Mobile email design (part 3 / pixel art)

 

PacMan pixel art email

 

 

Why I luv pixel art emails {view PacMan email}

1. Lite:

The PacMan email above is only 14K ( view full email here » ). The W3C advises mobile emails be under 20K.

2. No images:

Pixel art emails are viewable with images blocked (even Outlook 07). 67% of users block images by default (MarketingSherpa 2010).

3. Fun:

They add visual interest without resorting to images.

4. Fast:

The examples in this post were created using our image-HTML app (zip download PC only), which converts each pixel of an image into an HTML cell. Read more about it here. It works in all email clients, except for Lotus Notes 6.5 & 7. Below is a demo video so you can see how easy it is.

(Update: this toy was created in 2009 and hasn’t been maintained since. Pixel art fallbacks have since evolved out of this, and are a great use case.)

 

 

 

 

 

Two things to consider: {view pixel footer}

1. Gmail only supports 100K of HTML. That’s why the pixel art footer below needs to be simplified, its too large. View full-sized »

 

Footer pixel art email

 

2.  Make sure your pixel art containers leave enough room for your text. One #Pixelartfail was my space invaders iPhone email, with no room for copy. View the full email » 

 

Space Invaders pixel art email

 

Space Invaders pixel art   / Space Invaders pixel art / Space Invaders pixel art

Above are the 3 original .bmp images, I used to create the space invaders email. Feel free to have a play with them, using the scale function in our app.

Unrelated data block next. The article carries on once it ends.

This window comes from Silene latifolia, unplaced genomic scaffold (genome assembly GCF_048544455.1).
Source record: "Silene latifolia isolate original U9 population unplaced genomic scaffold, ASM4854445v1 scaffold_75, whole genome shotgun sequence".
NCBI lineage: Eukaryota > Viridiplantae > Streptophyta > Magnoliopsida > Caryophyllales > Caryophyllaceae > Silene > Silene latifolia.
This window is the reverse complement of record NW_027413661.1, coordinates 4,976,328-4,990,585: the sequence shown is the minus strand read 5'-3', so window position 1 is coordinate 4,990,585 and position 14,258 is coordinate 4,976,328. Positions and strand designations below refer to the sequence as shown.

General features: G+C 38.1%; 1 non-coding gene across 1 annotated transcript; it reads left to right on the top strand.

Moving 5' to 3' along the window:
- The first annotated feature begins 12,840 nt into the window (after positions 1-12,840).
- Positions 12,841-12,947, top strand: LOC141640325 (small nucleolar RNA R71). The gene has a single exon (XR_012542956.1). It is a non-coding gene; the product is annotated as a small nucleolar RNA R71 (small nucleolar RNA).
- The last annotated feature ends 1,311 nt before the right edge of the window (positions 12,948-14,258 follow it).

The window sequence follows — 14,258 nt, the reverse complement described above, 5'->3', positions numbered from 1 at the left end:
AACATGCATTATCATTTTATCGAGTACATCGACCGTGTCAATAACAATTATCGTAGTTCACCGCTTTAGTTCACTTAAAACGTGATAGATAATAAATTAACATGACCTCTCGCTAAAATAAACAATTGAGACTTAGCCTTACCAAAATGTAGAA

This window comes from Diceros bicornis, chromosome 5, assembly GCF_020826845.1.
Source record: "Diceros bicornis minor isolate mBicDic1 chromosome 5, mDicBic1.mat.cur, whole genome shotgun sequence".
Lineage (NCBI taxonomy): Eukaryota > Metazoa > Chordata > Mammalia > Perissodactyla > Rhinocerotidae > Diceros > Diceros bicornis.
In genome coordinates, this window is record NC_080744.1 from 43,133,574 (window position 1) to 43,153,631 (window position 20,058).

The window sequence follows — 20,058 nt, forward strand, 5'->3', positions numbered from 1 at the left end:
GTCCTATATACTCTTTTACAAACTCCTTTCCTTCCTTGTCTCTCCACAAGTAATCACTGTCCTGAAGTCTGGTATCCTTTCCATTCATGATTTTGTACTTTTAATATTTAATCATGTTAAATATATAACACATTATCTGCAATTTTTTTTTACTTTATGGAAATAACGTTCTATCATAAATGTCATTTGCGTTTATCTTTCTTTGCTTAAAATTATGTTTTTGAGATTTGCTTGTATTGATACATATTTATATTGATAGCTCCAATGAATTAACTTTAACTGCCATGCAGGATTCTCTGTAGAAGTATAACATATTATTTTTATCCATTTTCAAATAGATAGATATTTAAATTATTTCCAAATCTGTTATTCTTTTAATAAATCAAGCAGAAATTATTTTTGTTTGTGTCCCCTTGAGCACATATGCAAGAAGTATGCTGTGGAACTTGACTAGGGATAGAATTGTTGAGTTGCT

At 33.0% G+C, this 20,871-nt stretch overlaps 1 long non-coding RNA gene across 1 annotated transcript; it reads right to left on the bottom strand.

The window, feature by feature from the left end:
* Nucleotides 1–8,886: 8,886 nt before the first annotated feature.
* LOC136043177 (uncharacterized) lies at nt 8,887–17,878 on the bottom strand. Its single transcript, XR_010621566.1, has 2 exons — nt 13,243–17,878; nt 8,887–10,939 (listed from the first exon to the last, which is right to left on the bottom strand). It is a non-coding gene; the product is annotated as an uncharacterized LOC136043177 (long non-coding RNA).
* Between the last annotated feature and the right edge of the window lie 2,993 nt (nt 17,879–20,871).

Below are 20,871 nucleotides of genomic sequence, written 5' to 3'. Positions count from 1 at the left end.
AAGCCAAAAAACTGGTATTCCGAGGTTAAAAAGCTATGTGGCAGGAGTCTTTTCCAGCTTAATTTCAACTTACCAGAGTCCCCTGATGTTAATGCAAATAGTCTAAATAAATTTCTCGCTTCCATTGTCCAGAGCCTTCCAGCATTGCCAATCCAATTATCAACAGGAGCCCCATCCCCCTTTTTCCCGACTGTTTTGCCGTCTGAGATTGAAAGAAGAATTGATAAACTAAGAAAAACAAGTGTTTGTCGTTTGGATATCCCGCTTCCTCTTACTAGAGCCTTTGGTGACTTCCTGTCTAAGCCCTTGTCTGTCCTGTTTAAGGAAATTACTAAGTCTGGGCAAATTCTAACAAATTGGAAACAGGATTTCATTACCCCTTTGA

The drop shadows on the text is CSS3, I couldn’t resist trying it out after reading Ros Hodgekiss’s post on the Campaign Monitor blog.

 

 

The image below shows the PacMan email, with and without CSS3 drop shadows:

CSS3 shadows

 

 

The code is: text-shadow: 0px 1px 1px #0D5995; Its viewable under Apple Mail and on the iPhone, for me that’s 35% of my subscribers.

 

iPod email {view}

iPod

 

 

 

 

Santa email {view}

We sent out our first pixel art email back in Dec 09, it spurred the last 6 months of mobile email research.

 

Style Campaign holiday card

 

The Santa email was sent out at 5.40pm (PST) Christmas Eve, 09. The open rate was 38.5% and click through rate 37.9%. The number of people who read it on an iPhone, was more than twice what our traditional template received the previous month.

Prior to the Santa email, I’d tested a,”Mobile Version” link for six months. Only a handful of people used it, so I assumed we had a tiny mobile audience. Turns out we just hadn’t been sending them the right kind of template.

 

 

 

 

I’m not alone…

Dean Silvestri, of Atlas Projects, recently wrote a post on the Lyris blog called, “No-Image Email Design Experiment”. Dean used a grid and worked manually, but you can use our app to take the pain out of the process.

 

imageless email

 

 ”Since tables are the primary tool for HTML email layout, I decided to work with a grid of squares that could be combined and colored to break up the space and create visual interest.” - Dean Silvestri

 

I’m not trying to persuade you that pixel art is for every brand, but I hope some of you will try it out. Its lack of reliance on images and light file size makes it ideal for the iPhone and PC alike.

 

 

 

 

Converting logos into HTML

Most people are using our image-HTML app to convert their logos. Furniture and home accessories retailer, Lombok, ran an a/b test on their logo:

“I just got the return path renders back and it’s working in all clients for me as well (aside from Lotus Notes as stated)…The click through rate was stronger with the table being used (27% when using traditional image) and 40% using the table.” - Nick Raymond of Lombok

 

Lombok converted logo email

 

The increase in click-through when converting the logo image into HTML, could be due to increased brand awareness with images disabled. We don’t have enough data to tell if these stats are typical. We’d love to hear from anyone who has carried out a/b testing with our app.

 

 

 

 

Next up

Part 4 looks at fluid layouts, which are well suited to all mobile devices, not just the iPhone.

If you missed them, here’s Part1 (horizontal) or Part2 (skinny).

Also see Bypass image blocking by converting images to HTML

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